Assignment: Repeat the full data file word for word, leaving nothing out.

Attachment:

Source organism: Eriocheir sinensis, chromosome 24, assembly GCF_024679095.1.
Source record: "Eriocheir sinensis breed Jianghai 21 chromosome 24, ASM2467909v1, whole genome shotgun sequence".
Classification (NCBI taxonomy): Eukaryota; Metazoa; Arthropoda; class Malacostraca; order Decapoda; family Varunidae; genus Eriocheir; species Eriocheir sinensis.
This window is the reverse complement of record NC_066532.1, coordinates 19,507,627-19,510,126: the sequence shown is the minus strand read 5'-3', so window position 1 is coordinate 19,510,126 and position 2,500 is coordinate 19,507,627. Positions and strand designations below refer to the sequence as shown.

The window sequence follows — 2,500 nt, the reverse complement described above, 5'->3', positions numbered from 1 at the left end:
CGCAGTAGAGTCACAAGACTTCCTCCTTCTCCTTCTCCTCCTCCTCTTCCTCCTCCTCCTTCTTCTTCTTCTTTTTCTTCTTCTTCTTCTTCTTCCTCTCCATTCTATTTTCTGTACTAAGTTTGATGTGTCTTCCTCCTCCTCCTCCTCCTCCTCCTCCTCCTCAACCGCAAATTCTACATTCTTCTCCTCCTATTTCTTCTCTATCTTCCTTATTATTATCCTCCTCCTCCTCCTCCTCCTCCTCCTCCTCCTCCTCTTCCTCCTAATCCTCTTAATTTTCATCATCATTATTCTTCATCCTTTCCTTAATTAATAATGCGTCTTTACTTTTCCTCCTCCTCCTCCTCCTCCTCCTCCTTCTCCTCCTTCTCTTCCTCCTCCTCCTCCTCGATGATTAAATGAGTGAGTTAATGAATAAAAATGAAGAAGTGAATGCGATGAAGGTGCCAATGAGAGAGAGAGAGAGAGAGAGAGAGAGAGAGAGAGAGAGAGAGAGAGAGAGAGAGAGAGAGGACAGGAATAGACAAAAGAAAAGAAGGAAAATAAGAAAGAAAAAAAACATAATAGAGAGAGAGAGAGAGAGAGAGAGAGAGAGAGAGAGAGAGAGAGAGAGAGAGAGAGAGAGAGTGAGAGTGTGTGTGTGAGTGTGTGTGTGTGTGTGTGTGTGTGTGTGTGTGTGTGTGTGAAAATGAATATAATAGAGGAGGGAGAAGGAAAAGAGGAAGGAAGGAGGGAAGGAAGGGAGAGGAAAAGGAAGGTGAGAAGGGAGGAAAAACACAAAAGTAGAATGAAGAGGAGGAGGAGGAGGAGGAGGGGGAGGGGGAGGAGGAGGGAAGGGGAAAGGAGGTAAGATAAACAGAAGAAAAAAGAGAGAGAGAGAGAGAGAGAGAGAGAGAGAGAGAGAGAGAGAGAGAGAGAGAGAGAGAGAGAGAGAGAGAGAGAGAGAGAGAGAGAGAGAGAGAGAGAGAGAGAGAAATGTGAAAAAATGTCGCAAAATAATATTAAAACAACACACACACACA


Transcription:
Source organism: Eriocheir sinensis, chromosome 24, assembly GCF_024679095.1.
Source record: "Eriocheir sinensis breed Jianghai 21 chromosome 24, ASM2467909v1, whole genome shotgun sequence".
Classification (NCBI taxonomy): Eukaryota; Metazoa; Arthropoda; class Malacostraca; order Decapoda; family Varunidae; genus Eriocheir; species Eriocheir sinensis.
This window is the reverse complement of record NC_066532.1, coordinates 19,507,627-19,510,126: the sequence shown is the minus strand read 5'-3', so window position 1 is coordinate 19,510,126 and position 2,500 is coordinate 19,507,627. Positions and strand designations below refer to the sequence as shown.

The window sequence follows — 2,500 nt, the reverse complement described above, 5'->3', positions numbered from 1 at the left end:
CGCAGTAGAGTCACAAGACTTCCTCCTTCTCCTTCTCCTCCTCCTCTTCCTCCTCCTCCTTCTTCTTCTTCTTTTTCTTCTTCTTCTTCTTCTTCCTCTCCATTCTATTTTCTGTACTAAGTTTGATGTGTCTTCCTCCTCCTCCTCCTCCTCCTCCTCCTCCTCAACCGCAAATTCTACATTCTTCTCCTCCTATTTCTTCTCTATCTTCCTTATTATTATCCTCCTCCTCCTCCTCCTCCTCCTCCTCCTCCTCCTCTTCCTCCTAATCCTCTTAATTTTCATCATCATTATTCTTCATCCTTTCCTTAATTAATAATGCGTCTTTACTTTTCCTCCTCCTCCTCCTCCTCCTCCTCCTTCTCCTCCTTCTCTTCCTCCTCCTCCTCCTCGATGATTAAATGAGTGAGTTAATGAATAAAAATGAAGAAGTGAATGCGATGAAGGTGCCAATGAGAGAGAGAGAGAGAGAGAGAGAGAGAGAGAGAGAGAGAGAGAGAGAGAGAGAGAGAGAGGACAGGAATAGACAAAAGAAAAGAAGGAAAATAAGAAAGAAAAAAAACATAATAGAGAGAGAGAGAGAGAGAGAGAGAGAGAGAGAGAGAGAGAGAGAGAGAGAGAGAGAGAGAGTGAGAGTGTGTGTGTGAGTGTGTGTGTGTGTGTGTGTGTGTGTGTGTGTGTGTGTGTGAAAATGAATATAATAGAGGAGGGAGAAGGAAAAGAGGAAGGAAGGAGGGAAGGAAGGGAGAGGAAAAGGAAGGTGAGAAGGGAGGAAAAACACAAAAGTAGAATGAAGAGGAGGAGGAGGAGGAGGAGGGGGAGGGGGAGGAGGAGGGAAGGGGAAAGGAGGTAAGATAAACAGAAGAAAAAAGAGAGAGAGAGAGAGAGAGAGAGAGAGAGAGAGAGAGAGAGAGAGAGAGAGAGAGAGAGAGAGAGAGAGAGAGAGAGAGAGAGAGAGAGAGAGAGAGAGAGAGAGAAATGTGAAAAAATGTCGCAAAATAATATTAAAACAACACACACACACA